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To run this notebook in JupyterLab, load examples/ex1_1.ipynb

Leveraging the kglab abstraction layer

Now let's try the previous examples – i.e., building a simple recipe KG – again, but this time using the kglab library to make things a wee bit easier...

import kglab

namespaces = {
    "wtm": "",
    "ind": "",

kg = kglab.KnowledgeGraph(
    name = "A recipe KG example based on",
    base_uri = "",
    language = "en",
    namespaces = namespaces,

Once we have the kg object instantiated, we can use its short-cuts for the food-related vocabularies. Then construct the graph from a sequence of triples:

import rdflib
from rdflib.namespace import RDF, XSD

node = rdflib.URIRef("")

kg.add(node, RDF.type, kg.get_ns("wtm").Recipe)
kg.add(node, kg.get_ns("wtm").hasCookTime, rdflib.Literal("PT8M", datatype=XSD.duration))
kg.add(node, kg.get_ns("wtm").hasIngredient, kg.get_ns("ind").ChickenEgg)
kg.add(node, kg.get_ns("wtm").hasIngredient, kg.get_ns("ind").CowMilk)
kg.add(node, kg.get_ns("wtm").hasIngredient, kg.get_ns("ind").WholeWheatFlour)

Iterating through these triples shows their full URLs:

for s, p, o in kg.rdf_graph():
    print(s, p, o) PT8M

As another way to exam the triples, we can serialize the graph to a string – in this case, using Turtle format:

s = kg.rdf_graph().serialize(format="ttl")
@prefix ind: <> .
@prefix wtm: <> .
@prefix xsd: <> .

<> a wtm:Recipe ;
    wtm:hasCookTime "PT8M"^^xsd:duration ;
    wtm:hasIngredient ind:ChickenEgg,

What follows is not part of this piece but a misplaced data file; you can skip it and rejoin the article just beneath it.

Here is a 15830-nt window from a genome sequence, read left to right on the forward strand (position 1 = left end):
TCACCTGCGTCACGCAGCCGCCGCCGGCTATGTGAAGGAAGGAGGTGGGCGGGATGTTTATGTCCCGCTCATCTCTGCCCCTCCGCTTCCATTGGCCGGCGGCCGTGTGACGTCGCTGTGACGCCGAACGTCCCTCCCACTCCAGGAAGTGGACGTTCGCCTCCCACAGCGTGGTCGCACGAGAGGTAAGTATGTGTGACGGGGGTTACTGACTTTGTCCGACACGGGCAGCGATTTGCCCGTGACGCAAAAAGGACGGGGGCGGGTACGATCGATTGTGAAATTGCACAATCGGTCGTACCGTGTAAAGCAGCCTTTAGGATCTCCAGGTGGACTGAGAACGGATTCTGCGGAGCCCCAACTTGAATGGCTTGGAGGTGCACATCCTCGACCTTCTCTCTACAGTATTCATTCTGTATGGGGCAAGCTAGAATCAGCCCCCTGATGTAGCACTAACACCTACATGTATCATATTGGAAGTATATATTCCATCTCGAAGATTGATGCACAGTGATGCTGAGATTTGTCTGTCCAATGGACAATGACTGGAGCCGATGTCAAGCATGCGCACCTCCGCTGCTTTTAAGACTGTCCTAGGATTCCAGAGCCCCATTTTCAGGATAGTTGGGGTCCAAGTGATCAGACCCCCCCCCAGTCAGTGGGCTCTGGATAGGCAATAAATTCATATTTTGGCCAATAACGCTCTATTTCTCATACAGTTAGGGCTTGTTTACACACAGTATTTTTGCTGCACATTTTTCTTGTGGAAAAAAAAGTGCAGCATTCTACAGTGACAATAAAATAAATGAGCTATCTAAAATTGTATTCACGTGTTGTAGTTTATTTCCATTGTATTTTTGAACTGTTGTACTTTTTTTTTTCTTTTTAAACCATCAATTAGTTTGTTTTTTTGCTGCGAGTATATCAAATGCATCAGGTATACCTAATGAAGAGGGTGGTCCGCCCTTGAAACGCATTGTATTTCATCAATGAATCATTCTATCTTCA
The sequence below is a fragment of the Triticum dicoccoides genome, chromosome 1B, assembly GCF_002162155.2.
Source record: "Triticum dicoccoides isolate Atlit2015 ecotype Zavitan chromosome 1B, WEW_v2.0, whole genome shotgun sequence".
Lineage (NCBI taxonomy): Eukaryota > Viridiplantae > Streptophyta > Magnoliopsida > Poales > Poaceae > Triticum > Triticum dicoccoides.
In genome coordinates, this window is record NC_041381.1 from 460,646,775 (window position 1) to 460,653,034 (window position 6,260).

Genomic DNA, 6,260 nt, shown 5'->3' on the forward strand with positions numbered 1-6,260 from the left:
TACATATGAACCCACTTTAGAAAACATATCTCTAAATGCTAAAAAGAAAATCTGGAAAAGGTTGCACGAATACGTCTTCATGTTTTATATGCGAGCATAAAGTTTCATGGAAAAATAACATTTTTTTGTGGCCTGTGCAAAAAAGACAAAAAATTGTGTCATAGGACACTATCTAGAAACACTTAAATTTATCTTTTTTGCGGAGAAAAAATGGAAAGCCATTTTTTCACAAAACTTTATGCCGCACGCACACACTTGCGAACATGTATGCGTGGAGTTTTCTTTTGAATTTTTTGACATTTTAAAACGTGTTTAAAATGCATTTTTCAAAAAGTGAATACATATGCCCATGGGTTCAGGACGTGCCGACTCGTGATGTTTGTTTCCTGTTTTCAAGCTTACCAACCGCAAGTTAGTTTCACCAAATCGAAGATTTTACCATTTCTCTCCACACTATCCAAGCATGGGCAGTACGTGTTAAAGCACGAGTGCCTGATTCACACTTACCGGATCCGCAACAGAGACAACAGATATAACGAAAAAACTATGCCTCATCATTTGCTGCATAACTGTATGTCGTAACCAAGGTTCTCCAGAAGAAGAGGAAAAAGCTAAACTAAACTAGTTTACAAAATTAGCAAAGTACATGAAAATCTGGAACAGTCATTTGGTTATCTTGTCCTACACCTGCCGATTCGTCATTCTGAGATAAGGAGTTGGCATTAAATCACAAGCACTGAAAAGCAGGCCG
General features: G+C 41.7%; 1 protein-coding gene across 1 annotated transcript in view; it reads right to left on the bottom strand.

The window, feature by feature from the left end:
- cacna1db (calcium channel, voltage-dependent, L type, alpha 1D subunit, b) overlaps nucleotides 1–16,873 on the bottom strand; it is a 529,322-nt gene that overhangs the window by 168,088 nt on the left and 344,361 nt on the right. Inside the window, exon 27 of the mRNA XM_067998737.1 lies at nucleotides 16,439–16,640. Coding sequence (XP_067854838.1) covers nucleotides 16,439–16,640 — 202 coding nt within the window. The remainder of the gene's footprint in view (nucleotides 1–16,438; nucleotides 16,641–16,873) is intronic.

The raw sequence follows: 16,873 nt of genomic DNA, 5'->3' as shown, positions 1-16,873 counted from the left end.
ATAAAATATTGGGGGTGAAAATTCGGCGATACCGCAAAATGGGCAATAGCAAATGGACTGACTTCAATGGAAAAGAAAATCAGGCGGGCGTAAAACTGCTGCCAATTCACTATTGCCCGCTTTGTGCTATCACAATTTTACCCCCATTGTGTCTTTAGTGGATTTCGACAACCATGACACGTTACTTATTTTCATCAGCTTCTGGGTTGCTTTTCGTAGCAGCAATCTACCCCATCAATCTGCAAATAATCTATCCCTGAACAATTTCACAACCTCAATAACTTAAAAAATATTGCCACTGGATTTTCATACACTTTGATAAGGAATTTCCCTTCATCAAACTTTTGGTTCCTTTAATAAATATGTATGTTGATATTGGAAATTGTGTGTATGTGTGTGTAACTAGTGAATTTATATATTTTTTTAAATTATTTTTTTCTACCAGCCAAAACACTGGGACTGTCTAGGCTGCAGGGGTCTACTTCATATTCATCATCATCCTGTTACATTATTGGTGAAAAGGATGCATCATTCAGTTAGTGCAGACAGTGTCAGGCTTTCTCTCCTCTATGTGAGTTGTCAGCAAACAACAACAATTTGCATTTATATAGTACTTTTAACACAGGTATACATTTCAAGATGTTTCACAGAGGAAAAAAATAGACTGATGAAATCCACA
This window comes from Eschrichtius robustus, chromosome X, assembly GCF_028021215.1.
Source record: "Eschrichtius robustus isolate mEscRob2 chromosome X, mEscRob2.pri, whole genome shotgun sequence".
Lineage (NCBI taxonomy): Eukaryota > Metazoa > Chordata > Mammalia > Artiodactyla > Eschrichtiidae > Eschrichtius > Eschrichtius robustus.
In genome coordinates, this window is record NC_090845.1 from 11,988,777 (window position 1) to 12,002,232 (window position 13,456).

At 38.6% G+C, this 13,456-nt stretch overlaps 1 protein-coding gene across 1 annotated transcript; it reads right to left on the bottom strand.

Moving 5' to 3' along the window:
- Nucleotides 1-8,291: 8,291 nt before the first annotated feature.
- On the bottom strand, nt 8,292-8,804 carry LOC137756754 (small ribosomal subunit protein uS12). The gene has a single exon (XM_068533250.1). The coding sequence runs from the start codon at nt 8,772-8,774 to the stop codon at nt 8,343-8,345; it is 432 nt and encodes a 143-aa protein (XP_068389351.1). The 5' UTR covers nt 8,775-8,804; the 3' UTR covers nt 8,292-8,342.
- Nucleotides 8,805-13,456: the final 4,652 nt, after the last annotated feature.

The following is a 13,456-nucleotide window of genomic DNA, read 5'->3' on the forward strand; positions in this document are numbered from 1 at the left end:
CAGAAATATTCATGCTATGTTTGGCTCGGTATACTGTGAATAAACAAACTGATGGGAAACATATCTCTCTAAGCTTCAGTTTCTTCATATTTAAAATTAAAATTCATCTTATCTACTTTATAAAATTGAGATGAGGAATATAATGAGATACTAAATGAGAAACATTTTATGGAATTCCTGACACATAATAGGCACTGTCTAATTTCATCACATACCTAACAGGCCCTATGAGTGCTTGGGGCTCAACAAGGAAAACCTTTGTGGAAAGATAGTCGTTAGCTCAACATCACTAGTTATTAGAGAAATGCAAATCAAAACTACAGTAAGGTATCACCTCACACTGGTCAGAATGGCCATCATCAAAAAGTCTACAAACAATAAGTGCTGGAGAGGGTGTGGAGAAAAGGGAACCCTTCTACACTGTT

ind:WholeWheatFlour .

Overall, with the kglab library the KG serialization to multiple formats (Turtle, XML, JSON-LD, etc.) becomes much simpler:

kg.save_rdf("tmp.xml", format="xml")

Try opening these files to confirm their serialized contents.

Next, we'll use the Parquet format for columnar storage. Use of this technology has been especially effective for Big Data frameworks handling data management and analytics efficiently. It's simple to partitioned into multiple files (e.g., for distributed processing per partition) and the columns can be selectively decompressed on file reads (e.g., for predicate pushdown optimizations).


Let's compare the relative files sizes for these formats:

import pandas as pd
import os

file_paths = ["tmp.jsonld", "tmp.ttl", "tmp.xml", "tmp.parquet"]
file_sizes = [os.path.getsize(file_path) for file_path in file_paths]

df = pd.DataFrame({"file_path": file_paths, "file_size": file_sizes})
file_path file_size
0 tmp.jsonld 864
1 tmp.ttl 344
2 tmp.xml 686
3 tmp.parquet 3555

Parquet uses compression based on a "dictionary" approach, so it added overhead for small files such as this KG. We'll revisit this comparison across file formats again with a larger KG.


Exercise 1:

Using the kglab library, extend the graph by adding another recipe, such as German Egg Pancakes then serialize out to the three file formats again. How do the relative file sizes compare as the size of the graph grows?

Last update: 2021-01-21